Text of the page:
Carson High School students placed flowers and left notes of tribute Monday in the parking spaces of two classmates who died over the weekend in a scuba diving accident.
"RIP Stevo and Keegan" was written across the rear windshield of a car in an adjacent spot.
"They're grieving," said Principal Ron Beck. "We lost two members of our family. It's a hard day."
Juniors Keegan Aiazzi, 17, and Stephen Anderson, 16, died while scuba diving Saturday in the Monterey Bay with about two dozen people, according to Lt. Jeff Jackson with the Monterey Police Department.
The teens had joined oceanography classmates on an annual school-sanctioned field trip that began Wednesday to the Monterey Aquarium, said Carson City School District Superintendent Richard Stokes.
When the field trip ended on Friday, some students stayed behind to scuba dive. The trip was organized through Adventure Scuba in Reno, with the Carson High School oceanography teacher, a scuba instructor who encourages her students to become certified in the sport, serving as a chaperone.
According to a press release issued by the school district Monday, the boys successfully completed dives Friday evening and Saturday morning, but did not surface after the second dive Saturday.
Both were active in school activities and played on the football team. Classmates described the pair as "the best of friends," known for their cheerful dispositions.
"They were the nicest, funnest kids," said Nicolas Garcia, 16, who played football with Aiazzi since the two were about 8. "No matter what was going on, they always had a smile on their faces and were cheering people up."
It is a characteristic Amber Holbert, 16, said she hopes to emulate even in her sorrow.
"They were so fun and loving," she said. "They wouldn't want us to be down. When we had bad days, they could turn them into the best days."
After school Monday, dozens of students climbed C Hill to display the teens' initials on the hillside.
"They were loved by the whole community," said Tommy Champion, 17. "We want the community to be able to see this and remember them."
Nathaniel Brown, 17, said he felt close to the boys while working on the project.
"It feels like something Stephen and Keegan would do," he said.
During school, counselors were called in for the day, some volunteering their time from other community organizations. Students could attend classes, but were free to talk with counselors or visit the memorial.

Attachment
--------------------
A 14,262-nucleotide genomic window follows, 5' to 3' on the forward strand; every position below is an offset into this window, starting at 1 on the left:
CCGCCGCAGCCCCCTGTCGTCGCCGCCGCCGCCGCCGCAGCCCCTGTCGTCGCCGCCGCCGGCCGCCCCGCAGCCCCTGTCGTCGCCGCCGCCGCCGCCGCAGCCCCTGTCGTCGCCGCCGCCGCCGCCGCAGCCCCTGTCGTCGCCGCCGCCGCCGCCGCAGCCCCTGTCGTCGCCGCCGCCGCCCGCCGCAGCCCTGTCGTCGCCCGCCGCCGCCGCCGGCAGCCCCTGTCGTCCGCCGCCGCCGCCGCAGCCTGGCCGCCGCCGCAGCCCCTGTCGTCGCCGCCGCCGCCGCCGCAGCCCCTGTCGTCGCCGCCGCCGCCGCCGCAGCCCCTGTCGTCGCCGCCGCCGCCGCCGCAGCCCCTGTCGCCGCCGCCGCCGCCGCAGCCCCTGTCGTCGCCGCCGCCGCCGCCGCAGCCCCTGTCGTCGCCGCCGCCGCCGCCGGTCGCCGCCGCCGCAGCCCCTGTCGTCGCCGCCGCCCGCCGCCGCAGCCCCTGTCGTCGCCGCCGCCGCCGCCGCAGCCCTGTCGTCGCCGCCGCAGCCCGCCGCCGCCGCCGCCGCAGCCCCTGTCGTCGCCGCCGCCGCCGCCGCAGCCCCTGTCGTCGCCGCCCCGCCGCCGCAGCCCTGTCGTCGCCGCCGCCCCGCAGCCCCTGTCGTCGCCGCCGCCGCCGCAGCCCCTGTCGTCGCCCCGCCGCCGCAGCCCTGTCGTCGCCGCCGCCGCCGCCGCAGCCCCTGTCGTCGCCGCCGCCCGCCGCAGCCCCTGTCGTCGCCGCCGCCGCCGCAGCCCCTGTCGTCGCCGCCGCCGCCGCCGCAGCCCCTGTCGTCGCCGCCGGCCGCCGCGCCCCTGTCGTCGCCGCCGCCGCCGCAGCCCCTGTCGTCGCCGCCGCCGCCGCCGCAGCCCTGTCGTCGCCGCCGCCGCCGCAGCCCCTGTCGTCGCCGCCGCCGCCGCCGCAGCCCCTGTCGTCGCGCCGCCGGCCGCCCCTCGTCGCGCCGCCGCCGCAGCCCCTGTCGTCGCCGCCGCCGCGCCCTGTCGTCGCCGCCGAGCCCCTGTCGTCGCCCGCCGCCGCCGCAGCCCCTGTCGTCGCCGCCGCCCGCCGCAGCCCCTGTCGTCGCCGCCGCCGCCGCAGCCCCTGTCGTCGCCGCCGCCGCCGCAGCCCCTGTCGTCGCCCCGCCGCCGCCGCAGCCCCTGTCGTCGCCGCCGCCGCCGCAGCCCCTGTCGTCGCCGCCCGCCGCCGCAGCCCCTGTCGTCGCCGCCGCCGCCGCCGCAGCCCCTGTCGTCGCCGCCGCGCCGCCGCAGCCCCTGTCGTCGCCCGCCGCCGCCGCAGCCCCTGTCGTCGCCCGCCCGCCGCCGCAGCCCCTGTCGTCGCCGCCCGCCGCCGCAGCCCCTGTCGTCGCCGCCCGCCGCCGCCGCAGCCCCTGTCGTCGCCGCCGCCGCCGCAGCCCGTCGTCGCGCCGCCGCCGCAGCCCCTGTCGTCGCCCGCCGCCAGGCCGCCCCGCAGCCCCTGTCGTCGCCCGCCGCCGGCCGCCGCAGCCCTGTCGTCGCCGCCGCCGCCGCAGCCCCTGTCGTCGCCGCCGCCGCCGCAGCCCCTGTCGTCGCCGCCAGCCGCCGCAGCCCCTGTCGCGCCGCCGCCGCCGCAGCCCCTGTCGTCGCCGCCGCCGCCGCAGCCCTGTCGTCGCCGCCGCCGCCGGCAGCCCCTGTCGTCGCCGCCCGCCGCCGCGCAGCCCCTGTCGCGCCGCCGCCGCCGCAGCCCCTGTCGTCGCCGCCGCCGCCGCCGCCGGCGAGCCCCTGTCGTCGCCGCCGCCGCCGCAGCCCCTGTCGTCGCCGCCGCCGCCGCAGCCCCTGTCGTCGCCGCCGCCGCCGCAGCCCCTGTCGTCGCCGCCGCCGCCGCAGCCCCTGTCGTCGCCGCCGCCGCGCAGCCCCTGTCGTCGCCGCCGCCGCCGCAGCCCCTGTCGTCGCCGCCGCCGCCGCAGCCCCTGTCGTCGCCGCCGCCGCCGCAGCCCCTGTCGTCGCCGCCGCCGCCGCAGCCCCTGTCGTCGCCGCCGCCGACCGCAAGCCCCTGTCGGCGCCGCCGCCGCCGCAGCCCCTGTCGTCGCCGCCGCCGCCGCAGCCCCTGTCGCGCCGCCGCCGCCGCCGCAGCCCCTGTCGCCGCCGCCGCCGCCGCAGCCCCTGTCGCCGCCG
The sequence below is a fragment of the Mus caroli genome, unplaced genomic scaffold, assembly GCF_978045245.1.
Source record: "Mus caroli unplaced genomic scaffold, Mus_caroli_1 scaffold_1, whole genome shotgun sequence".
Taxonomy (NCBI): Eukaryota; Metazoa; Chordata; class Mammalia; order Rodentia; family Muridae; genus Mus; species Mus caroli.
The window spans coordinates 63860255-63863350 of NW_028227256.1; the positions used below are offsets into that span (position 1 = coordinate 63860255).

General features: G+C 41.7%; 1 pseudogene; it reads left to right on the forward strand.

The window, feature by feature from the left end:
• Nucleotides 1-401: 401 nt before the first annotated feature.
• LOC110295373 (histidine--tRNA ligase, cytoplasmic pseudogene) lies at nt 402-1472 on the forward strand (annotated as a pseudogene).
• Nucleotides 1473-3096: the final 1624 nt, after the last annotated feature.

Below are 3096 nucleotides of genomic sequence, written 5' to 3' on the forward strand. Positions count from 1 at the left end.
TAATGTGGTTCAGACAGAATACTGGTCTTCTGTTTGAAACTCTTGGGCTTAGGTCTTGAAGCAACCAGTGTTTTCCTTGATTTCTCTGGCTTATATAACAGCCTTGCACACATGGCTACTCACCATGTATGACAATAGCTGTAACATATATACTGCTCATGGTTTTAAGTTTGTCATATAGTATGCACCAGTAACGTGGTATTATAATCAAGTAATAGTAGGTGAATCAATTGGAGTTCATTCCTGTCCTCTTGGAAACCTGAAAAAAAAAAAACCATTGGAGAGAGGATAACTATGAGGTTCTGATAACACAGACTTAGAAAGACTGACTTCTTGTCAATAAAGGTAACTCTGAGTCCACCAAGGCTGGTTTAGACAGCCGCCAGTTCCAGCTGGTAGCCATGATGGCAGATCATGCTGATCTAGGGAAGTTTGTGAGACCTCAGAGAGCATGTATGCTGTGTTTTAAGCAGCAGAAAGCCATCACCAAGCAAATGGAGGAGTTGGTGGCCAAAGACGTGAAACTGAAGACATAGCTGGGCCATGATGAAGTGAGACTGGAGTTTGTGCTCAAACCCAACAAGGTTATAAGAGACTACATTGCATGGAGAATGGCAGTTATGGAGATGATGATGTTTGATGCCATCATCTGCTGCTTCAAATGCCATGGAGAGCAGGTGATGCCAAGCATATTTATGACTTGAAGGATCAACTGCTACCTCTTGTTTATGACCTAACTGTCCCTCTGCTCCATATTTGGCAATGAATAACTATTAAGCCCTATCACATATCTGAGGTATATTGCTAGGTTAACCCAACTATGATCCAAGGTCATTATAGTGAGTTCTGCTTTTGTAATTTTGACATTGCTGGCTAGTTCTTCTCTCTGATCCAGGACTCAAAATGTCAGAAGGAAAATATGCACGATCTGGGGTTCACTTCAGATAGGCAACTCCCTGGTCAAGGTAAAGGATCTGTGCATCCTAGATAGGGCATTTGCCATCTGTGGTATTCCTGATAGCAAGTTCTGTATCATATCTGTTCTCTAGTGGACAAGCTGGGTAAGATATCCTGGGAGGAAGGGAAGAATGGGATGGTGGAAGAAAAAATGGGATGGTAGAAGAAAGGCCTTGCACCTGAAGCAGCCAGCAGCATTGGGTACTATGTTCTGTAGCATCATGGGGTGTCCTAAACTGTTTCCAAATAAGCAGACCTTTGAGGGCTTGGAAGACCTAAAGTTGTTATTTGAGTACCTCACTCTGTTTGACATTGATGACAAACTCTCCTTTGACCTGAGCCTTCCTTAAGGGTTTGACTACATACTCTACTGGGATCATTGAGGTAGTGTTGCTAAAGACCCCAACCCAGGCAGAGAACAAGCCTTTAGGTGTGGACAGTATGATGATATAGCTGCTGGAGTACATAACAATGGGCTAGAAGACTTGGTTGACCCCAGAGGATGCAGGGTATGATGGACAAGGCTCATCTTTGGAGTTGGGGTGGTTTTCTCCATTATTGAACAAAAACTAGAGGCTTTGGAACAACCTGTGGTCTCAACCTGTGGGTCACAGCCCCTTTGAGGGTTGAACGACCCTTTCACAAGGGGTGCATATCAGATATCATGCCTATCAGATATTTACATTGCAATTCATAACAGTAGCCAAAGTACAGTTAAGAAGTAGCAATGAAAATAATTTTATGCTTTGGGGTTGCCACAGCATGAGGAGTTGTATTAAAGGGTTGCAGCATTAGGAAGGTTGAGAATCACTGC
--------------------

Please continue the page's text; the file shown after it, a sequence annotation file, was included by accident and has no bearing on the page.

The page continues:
"It was pretty much an open day," Beck said. "It was just something that needed to happen for the students."
Carson City School District Superintendent Richard Stokes spent most of the day at the school and described the mood as, "very somber, very quiet. Almost reverent."
Parents of both the boys visited the school to offer and receive comfort from their children's friends and classmates.
"There were lots of hugs, lots of tears," Stokes said. "I saw some smiles, too, as they remembered good times."
He said it was good for the students to be able to interact with the boys' parents.
"I got the sense there were a lot of these kids who had been in their homes," he said. "They were friends with these kids."
A memorial at the school is being planned for later this week.
Students described the junior class as being exceptionally close, and several heard about the accident almost immediately through text messages and phone calls from others on the trip.
The memorial in the parking lot was arranged by students over the weekend, and also encouraged classmates to wear the school's colors of blue and white in mourning.
A Facebook page "Stephen Anderson & Keegan Aiazzi Memorial Page" was created Sunday and had more than 1,500 fans by Monday evening.
Friends, family, fellow students and former teachers are among those who have written on the page.
Champion said he feels some comfort in knowing the best friends were together in the end.
"They were always together, and they died together," he said.
Francesca Tonino, 17, said she knows the pair still is with them.
"You couldn't pick better angels," she said.